March/April 2017 – Vol. 29 No. 6

Ocean’s Music: Climate’s Dance

Posted: Tuesday, May 6th, 2014

By Jill Grace

As a teacher beginning to explore how to move ahead with the Next Generation Science Standards, I’ve been challenging myself to see how I can transform some of my current content. For example, I’ve recently been teaching my 7th graders about how geology and climate drive biology (to support the 1998 California standard, 7.4.d). Previously as 6th graders, they explored concepts related to heat distribution in the oceans and atmosphere (6.4.d and 6.4.e). When I tease out just the climate piece of my instruction, and consider the relationship between ocean and climate, it’s easy to see how rich the topic is, that it easily supports many of the shifts called for in NGSS, and that the topic works well with either middle school progression of NGSS.

The theme of exploring the relationship between the ocean and climate is not only an important issue on a local and global scale, it also serves as a great vehicle to bundle core science ideas, crosscutting concepts, science and engineering practices, and nature of science themes. There are also easy connections to Common Core standards, as the exploration of the topic requires students to work with rich text, determine central ideas, evaluate claims, and analyze data, among other skills. For this article, I’ll share some of my favorite resources that have helped me wrap my head around climate change. In some cases, I even use the resources directly with my middle school students, as I’ve never felt that a standard classroom textbook has been enough to support this topic. Finally, I’ll share my efforts at playing with bundling the performance expectations of NGSS.

I’ll never forget the first time I saw this poster highlighting NASA’s Jet Propulsion Lab’s Jason-1 expedition, which began in 2001:

Poster highlighting NASA’s Jet Propulsion Lab’s Jason-1 expedition.

Jason-1 was launched after the successful 1992 Topex/Poseidon project, the first time we ever saw the large-scale ocean patterns that lead to El Niño and La Niña weather patterns. Both Jason-1 and Topex/Poseidon focused on measuring the changes in height of the sea surface, which could provide the scientific community information about ocean currents beyond what ships and buoys could. Although I have a degree in marine biology and of course understood there were relationships between the ocean and climate, I didn’t really think about it on such a profound level until I saw that phrase, “Ocean’s Music: Climate’s Dance”. Even then, though, the scientific community was just really scratching the surface of understanding the complexity of that relationship. In the thirteen years since I first saw this poster, the field, along with our knowledge, has exploded.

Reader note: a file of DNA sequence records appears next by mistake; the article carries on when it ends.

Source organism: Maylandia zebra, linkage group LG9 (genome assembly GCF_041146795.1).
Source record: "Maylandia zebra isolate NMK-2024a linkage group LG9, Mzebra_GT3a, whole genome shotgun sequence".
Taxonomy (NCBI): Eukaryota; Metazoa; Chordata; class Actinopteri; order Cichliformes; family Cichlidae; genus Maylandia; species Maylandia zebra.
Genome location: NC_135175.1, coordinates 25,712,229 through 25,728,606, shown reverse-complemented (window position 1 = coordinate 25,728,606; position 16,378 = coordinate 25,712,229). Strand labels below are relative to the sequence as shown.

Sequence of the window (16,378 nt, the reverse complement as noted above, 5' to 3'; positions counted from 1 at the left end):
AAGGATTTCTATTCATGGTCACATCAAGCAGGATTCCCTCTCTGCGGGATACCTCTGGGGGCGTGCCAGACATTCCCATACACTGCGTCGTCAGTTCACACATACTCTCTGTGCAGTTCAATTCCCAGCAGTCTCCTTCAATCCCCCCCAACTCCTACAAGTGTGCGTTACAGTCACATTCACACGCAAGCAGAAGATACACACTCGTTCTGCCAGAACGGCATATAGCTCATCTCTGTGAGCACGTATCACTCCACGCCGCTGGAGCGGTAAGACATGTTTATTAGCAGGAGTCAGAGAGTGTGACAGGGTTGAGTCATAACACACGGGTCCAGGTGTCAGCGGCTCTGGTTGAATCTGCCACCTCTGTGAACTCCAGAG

The very deep relationship between our oceans and climate is one of the most important scientific ideas we are charged with helping students understand. With about 71% of our planet covered in ocean, it is no wonder that the ocean has a profound impact on climate, and vice versa. There is also no question that this will be one of the greatest societal issues we will face in the coming decades. When I look to the future and imagine my students emerging into the world as adults raising their own families and voting on policy, I want them to understand the science behind that relationship. By focusing on what ocean research can tell us about climate, we can present our students with a window to understanding mechanisms, amplifiers of past climate change, and signals of current climate change.

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Thinking about this topic and planning for NGSS, I am most intrigued by the changes in instruction that will come from having students work more with real time data and its role of modeling in science, which is used extensively in ocean-climate investigations. Thus, I challenged myself to introduce my students to a climate model, which help scientists understand and predict climate. More and more models today also explore the consequences of climate change and make the connections between recent global mean temperature increases and human activity. The model I chose to share with my students was published by the Intergovernmental Panel on Climate Change’s Fourth Assessment report (9.4.1.2 Simulations of the 20th Century).

I was introduced to this model at a teacher institute hosted by NASA’s Jet Propulsion Lab last summer. It is used to test the hypothesis that modern global temperature trends are the result of natural forcings on climate (those not attributed to humans – anthropogenic forcings). I had a couple of my 7th grade classes this year work with figure 9.5:

Figure 9.5

Although it went over the heads of a few, most of them were able to make sense of it. They were really excited to see the trends following volcanic eruptions and were eager to hypothesize why we don’t see a separation between the modeled and observed trends in the second graph, and they hypothesized why there was a difference when anthropogenic forcings were removed from the model. We also had a rich conversation that led the class to hypothesize why we don’t see a separation in the modeled vs. observed trend (in the second graph) until around 1960. The kids were able to make the connection between the dramatic rise in the human population and that probably all the “baby boomers” born after World War II had grown up and now have their own homes, drive their own cars, etcetera.